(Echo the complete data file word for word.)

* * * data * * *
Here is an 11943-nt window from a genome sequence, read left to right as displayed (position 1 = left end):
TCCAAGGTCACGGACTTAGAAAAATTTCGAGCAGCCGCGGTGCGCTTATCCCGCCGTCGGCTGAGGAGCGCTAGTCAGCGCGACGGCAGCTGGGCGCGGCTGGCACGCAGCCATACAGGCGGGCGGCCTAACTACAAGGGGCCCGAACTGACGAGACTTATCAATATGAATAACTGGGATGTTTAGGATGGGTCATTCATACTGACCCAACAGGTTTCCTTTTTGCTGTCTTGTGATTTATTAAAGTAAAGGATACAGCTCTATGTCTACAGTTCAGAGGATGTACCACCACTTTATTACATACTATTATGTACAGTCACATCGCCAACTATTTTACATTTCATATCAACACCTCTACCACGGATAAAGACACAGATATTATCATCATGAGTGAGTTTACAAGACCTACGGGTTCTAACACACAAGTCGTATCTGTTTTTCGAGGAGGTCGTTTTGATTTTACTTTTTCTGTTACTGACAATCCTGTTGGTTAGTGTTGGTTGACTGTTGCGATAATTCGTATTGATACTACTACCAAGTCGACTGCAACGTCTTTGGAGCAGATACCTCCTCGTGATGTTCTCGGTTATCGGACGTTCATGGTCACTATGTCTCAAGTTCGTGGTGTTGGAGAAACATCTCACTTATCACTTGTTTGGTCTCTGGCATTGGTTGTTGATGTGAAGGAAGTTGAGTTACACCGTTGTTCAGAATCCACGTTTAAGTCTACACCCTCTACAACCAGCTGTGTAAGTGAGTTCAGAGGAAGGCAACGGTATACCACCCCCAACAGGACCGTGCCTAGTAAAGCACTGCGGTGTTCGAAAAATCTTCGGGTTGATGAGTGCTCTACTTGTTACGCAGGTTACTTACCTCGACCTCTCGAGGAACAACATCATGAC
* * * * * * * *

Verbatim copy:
Here is an 11943-nt window from a genome sequence, read left to right as displayed (position 1 = left end):
TCCAAGGTCACGGACTTAGAAAAATTTCGAGCAGCCGCGGTGCGCTTATCCCGCCGTCGGCTGAGGAGCGCTAGTCAGCGCGACGGCAGCTGGGCGCGGCTGGCACGCAGCCATACAGGCGGGCGGCCTAACTACAAGGGGCCCGAACTGACGAGACTTATCAATATGAATAACTGGGATGTTTAGGATGGGTCATTCATACTGACCCAACAGGTTTCCTTTTTGCTGTCTTGTGATTTATTAAAGTAAAGGATACAGCTCTATGTCTACAGTTCAGAGGATGTACCACCACTTTATTACATACTATTATGTACAGTCACATCGCCAACTATTTTACATTTCATATCAACACCTCTACCACGGATAAAGACACAGATATTATCATCATGAGTGAGTTTACAAGACCTACGGGTTCTAACACACAAGTCGTATCTGTTTTTCGAGGAGGTCGTTTTGATTTTACTTTTTCTGTTACTGACAATCCTGTTGGTTAGTGTTGGTTGACTGTTGCGATAATTCGTATTGATACTACTACCAAGTCGACTGCAACGTCTTTGGAGCAGATACCTCCTCGTGATGTTCTCGGTTATCGGACGTTCATGGTCACTATGTCTCAAGTTCGTGGTGTTGGAGAAACATCTCACTTATCACTTGTTTGGTCTCTGGCATTGGTTGTTGATGTGAAGGAAGTTGAGTTACACCGTTGTTCAGAATCCACGTTTAAGTCTACACCCTCTACAACCAGCTGTGTAAGTGAGTTCAGAGGAAGGCAACGGTATACCACCCCCAACAGGACCGTGCCTAGTAAAGCACTGCGGTGTTCGAAAAATCTTCGGGTTGATGAGTGCTCTACTTGTTACGCAGGTTACTTACCTCGACCTCTCGAGGAACAACATCATGAC